At step 15, the tokens for the frequency-domain samples that were compressed using the public DBCA are inserted into a first predetermined portion 31 of a data frame 30, shown in FIG. 2. A data frame, as used herein, is an encapsulation of related data, for example, data associated with a given time period, frequency bandwidth, spatial domain or cepstral domain. A data envelope, as used herein, is an encapsulation of a subset of the data within a given data frame. For example, a data frame in a perceptual audio coder might contain a compressed representation of 1024 consecutive samples of audio data. A data envelope within that particular data frame might contain a representation of the frequency interval DC to 300 Hz. Encapsulation, as used here, may be explicit or implicit. An example of an explicit encapsulation is use of a predetermined character code or a header. An implicit encapsulation, that is, an encapsulation without a header, can be defined by relative positions of the encapsulated data within the data frame.
At step 16, the tokens for the frequency-domain samples that were compressed using the private DBCA are inserted into a second portion 32 of data frame 30. According to the invention, second portion 32 can be explicitly or implicitly encapsulated within data frame 30. When second portion 32 is explicitly encapsulated within data frame, a header 33 formed by a predetermined character code or predetermined sequence of character codes containing information relating to the private DBCA, such as escape characters and/or the number of characters contained in second portion 32.
At step 17, the data frames are made publicly available, such as available for distribution by transmission in a well-known manner over a computer network, such as the Internet, or by storage in a user-owned storage device, such as a CD-ROM, at a point-of-sale device. In one embodiment of the present invention, the initial information associated with each private DBCA that is used is encrypted in a well-known manner using a secure encryption algorithm and is encapsulated in the data frames preferably no later than the first data frame containing media content compressed using the private DBCA with which the encrypted initial data is associated, but can be encapsulated during a later data frame. In another embodiment, the initial data for the public DBCA is made available with the encrypted initial data of the private DBCA. In yet another alternative embodiment, both the initial data for the public and the private DBCAs are available at the recipient of publicly available data frames 30 and are not distributed when the data frames 30 are distributed. Of course, for this embodiment, the encrypted initial data of the private DBCA is secure and is not accessible to unauthorized individuals. At step 18, the data frames and any initial data are received by the intended recipient.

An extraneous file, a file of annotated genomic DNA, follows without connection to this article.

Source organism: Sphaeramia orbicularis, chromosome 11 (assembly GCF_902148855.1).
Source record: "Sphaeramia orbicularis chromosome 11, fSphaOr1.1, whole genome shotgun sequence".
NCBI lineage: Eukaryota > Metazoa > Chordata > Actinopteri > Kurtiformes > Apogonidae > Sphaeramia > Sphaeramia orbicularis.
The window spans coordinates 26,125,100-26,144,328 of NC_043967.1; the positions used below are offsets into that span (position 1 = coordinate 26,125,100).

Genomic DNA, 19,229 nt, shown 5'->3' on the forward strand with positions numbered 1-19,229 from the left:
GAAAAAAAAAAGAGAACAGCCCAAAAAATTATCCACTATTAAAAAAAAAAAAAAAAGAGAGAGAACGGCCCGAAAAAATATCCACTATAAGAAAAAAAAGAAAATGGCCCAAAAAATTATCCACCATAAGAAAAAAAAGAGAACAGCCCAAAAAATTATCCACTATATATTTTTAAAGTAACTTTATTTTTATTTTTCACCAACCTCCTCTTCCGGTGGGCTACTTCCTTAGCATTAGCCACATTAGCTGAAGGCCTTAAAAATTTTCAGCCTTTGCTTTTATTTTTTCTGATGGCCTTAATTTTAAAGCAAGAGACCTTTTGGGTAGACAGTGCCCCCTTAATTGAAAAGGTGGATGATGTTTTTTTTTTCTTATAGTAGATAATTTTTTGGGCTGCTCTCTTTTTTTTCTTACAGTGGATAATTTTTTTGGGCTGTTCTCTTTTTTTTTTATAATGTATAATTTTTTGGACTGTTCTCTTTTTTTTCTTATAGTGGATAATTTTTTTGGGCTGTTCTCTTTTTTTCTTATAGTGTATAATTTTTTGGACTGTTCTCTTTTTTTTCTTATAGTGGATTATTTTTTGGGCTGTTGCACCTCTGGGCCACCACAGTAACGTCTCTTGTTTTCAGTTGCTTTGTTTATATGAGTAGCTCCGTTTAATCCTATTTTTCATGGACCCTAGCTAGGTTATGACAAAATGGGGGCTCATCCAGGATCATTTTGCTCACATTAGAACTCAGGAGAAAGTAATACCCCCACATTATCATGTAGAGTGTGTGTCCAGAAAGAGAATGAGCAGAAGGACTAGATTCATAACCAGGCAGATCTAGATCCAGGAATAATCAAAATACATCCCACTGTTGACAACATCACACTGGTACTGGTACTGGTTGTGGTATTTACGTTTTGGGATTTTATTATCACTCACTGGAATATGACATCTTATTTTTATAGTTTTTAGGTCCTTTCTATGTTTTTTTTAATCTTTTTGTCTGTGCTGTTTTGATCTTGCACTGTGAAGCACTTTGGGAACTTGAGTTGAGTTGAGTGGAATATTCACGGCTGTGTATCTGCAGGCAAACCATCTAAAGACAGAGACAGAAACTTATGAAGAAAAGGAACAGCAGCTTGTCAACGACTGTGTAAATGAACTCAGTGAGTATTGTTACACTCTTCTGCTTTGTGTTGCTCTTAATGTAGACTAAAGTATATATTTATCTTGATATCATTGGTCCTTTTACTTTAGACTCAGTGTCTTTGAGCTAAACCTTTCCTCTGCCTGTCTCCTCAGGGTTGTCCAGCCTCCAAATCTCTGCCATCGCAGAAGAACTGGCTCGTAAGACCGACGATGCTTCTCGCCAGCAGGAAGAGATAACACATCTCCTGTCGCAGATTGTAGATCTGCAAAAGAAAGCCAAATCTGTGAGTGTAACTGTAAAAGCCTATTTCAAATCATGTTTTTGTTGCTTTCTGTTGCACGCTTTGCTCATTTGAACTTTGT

At step 19, the tokens corresponding to the public DBCA in the first portion 31 of each data frame are decompressed using the public DBCA. At step 20, the character codes corresponding to the private DBCA in the second portion 32 of each data frame are decompressed using the private DBCA. When the first portion 31 of each data frame has been compressed by a private DBCA, portion 31 of each data frame is decompressed accordingly. When encrypted initial information is encapsulated in the data frames, the initial information is decrypted prior to decompression using the private DBCA. At step 21, the frequency-domain samples resulting from the decompression steps 19 and 20 are reassembled to form frequency-domain samples of the frequency spectrum of the media signal represented by each data frame. At step 22, the frequency-domain samples are transformed to time-domain samples using well-known inverse Fourier transform techniques. At step 23, the time-domain samples are converted to the media content using well-known digital-to-analog techniques.
When the initial data for the private DBCA is not known at step 20, steps 21-23 operate on only the portion of the media content that was contained in the first portion 31 of the data frames. In this way, a limited version of the media content is generated that may entice the recipient to purchase the entire media content because the fidelity of the media content is not satisfying.